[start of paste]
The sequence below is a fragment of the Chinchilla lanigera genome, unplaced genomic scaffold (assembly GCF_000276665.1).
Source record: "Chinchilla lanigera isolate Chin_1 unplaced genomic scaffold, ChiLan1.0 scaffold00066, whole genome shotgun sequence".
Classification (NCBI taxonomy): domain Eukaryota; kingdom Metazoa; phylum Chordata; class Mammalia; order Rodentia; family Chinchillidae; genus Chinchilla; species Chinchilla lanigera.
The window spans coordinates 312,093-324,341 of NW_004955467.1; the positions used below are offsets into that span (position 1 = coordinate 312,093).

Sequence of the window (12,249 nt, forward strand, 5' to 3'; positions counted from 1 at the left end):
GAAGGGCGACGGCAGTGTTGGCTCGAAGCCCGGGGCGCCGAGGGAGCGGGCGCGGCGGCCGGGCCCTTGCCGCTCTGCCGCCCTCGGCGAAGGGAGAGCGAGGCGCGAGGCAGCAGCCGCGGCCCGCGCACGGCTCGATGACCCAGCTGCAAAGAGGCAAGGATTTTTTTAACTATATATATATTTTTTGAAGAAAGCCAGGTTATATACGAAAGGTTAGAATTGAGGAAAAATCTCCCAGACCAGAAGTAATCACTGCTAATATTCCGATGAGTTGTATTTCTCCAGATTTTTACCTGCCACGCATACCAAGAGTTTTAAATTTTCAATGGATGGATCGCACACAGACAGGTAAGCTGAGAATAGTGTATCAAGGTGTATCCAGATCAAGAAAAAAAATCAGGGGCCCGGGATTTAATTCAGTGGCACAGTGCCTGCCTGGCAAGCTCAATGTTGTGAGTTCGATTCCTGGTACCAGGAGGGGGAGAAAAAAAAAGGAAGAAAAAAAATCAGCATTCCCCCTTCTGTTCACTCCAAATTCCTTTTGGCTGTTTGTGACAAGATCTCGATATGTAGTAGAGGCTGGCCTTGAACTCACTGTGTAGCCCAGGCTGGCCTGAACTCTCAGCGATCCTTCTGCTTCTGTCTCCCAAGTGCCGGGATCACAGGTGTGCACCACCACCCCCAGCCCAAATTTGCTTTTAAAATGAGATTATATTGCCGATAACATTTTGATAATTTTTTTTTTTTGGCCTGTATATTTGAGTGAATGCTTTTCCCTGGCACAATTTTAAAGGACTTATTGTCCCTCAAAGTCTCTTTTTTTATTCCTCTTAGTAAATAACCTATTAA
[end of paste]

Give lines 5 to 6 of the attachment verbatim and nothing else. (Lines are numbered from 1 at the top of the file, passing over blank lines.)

Sequence of the window (12,249 nt, forward strand, 5' to 3'; positions counted from 1 at the left end):
GAAGGGCGACGGCAGTGTTGGCTCGAAGCCCGGGGCGCCGAGGGAGCGGGCGCGGCGGCCGGGCCCTTGCCGCTCTGCCGCCCTCGGCGAAGGGAGAGCGAGGCGCGAGGCAGCAGCCGCGGCCCGCGCACGGCTCGATGACCCAGCTGCAAAGAGGCAAGGATTTTTTTAACTATATATATATTTTTTGAAGAAAGCCAGGTTATATACGAAAGGTTAGAATTGAGGAAAAATCTCCCAGACCAGAAGTAATCACTGCTAATATTCCGATGAGTTGTATTTCTCCAGATTTTTACCTGCCACGCATACCAAGAGTTTTAAATTTTCAATGGATGGATCGCACACAGACAGGTAAGCTGAGAATAGTGTATCAAGGTGTATCCAGATCAAGAAAAAAAATCAGGGGCCCGGGATTTAATTCAGTGGCACAGTGCCTGCCTGGCAAGCTCAATGTTGTGAGTTCGATTCCTGGTACCAGGAGGGGGAGAAAAAAAAAGGAAGAAAAAAAATCAGCATTCCCCCTTCTGTTCACTCCAAATTCCTTTTGGCTGTTTGTGACAAGATCTCGATATGTAGTAGAGGCTGGCCTTGAACTCACTGTGTAGCCCAGGCTGGCCTGAACTCTCAGCGATCCTTCTGCTTCTGTCTCCCAAGTGCCGGGATCACAGGTGTGCACCACCACCCCCAGCCCAAATTTGCTTTTAAAATGAGATTATATTGCCGATAACATTTTGATAATTTTTTTTTTTTGGCCTGTATATTTGAGTGAATGCTTTTCCCTGGCACAATTTTAAAGGACTTATTGTCCCTCAAAGTCTCTTTTTTTATTCCTCTTAGTAAATAACCTATTAA